- Hardcover: 384 pages
- Publisher: Random House (April 3, 2018)
- Language: English
- ISBN-10: 0812988701
- ISBN-13: 978-0812988703
- Product Dimensions: 6.4 x 1.2 x 9.5 inches
- Shipping Weight: 1.4 pounds (View shipping rates and policies)
- Average Customer Review: 274 customer reviews
- Amazon Best Sellers Rank: #4,778 in Books (See Top 100 in Books)
Enter your mobile number or email address below and we'll send you a link to download the free Kindle App. Then you can start reading Kindle books on your smartphone, tablet, or computer - no Kindle device required.
To get the free app, enter your mobile phone number.
Other Sellers on Amazon
+ Free Shipping
+ Free Shipping
+ $2.45 shipping
Rocket Men: The Daring Odyssey of Apollo 8 and the Astronauts Who Made Man's First Journey to the Moon Hardcover – April 3, 2018
|New from||Used from|
Frequently bought together
Customers who bought this item also bought
“With Rocket Men, Robert Kurson tells the tale of Apollo 8 with novelistic detail and immediacy, expertly capturing the urgency and suspense behind the mission that gave America the lead in the Space Race.”—Andy Weir, #1 New York Times bestselling author of The Martian and Artemis
“Rocket Men is a riveting introduction to the [Apollo 8] flight. . . . Kurson details the mission in crisp, suspenseful scenes. . . . [A] gripping book.”—The New York Times Book Review
“Kurson’s first-rate account of this remarkable spaceflight starts by reminding us what a gamble it was, a revelatory wake-up nudge for anyone who thinks moon flights were routine. . . . There are many pieces to the Apollo 8 story, but Kurson brings them together effortlessly.”—USA Today
“Rocket Men is close-to-the-bone adventure-telling on a par with Alfred Lansing’s Endurance and Jon Krakauer’s Into Thin Air. It’s as close to a movie as writing gets.”—Mary Roach, The Washington Post
“Kurson tells the behind-the-scenes story of Rocket Men with the pace of a thriller and the sensibility of a screenwriter. . . . With his focus on the astronauts’ young families, Kurson holds readers rapt to the heartwarming finale.”—Vanity Fair
“Engrossing . . . Kurson builds suspense around a mind-bendingly complex and dangerous journey.”—Associated Press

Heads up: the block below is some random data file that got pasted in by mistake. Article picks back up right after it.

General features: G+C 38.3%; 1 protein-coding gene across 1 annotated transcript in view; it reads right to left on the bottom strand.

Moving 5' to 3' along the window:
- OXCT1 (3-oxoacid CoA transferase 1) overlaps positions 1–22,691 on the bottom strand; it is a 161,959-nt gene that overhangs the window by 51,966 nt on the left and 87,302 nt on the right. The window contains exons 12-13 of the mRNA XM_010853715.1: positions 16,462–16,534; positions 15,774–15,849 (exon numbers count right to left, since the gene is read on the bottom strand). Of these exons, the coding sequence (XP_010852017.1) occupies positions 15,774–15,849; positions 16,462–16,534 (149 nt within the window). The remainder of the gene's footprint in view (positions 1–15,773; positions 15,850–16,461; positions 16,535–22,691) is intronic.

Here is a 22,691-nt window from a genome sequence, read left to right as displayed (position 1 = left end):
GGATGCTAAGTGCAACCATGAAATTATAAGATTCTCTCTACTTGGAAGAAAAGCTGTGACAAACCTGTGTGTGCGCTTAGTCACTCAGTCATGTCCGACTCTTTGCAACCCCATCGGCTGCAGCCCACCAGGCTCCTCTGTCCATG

“Spectacular . . . [Rocket Men] carries on in great style through 350-some pages of ‘daring, adventure, risk-taking’ and so much more. . . . Kurson’s portraits of the men, as well as their wives, their families and space-program colleagues, are intimate and artfully drawn.”—Chicago Tribune
“Refreshing . . . The book will bring long-deserved attention to a mission that has been overshadowed. . . . Apollo 8’s success not only salvaged the space program but also managed to relieve the pessimism regarding the future into which the country had plunged.”—Lincoln Journal Star
“Apollo 11 grabbed the glory, but Apollo 8 was the mission that proved humans could travel to the Moon, and its crew (Jim Lovell, Frank Borman and William Anders) captured the landmark photo of Earthrise over the lunar horizon. This is the story of their mission, told in cinematic detail.”—NBC News
“An account of what could be America’s most stunning achievement: Apollo 8 and the world’s first journey to the Moon. This is a great story. . . . The best book I’ve read this year.”—Jim Bridenstine, administrator of NASA
“In 1968 we sent men to the Moon. They didn’t leave boot prints, but it was the first time humans ever left Earth for another destination. That mission was Apollo 8. And Rocket Men, under Robert Kurson’s compelling narrative, is that under-told story.”—Neil deGrasse Tyson
“A timely and thrilling reminder of a heroic American achievement . . . It has it all—suspense, drama, risk, and loving families. We could use those days again.”—Tom Brokaw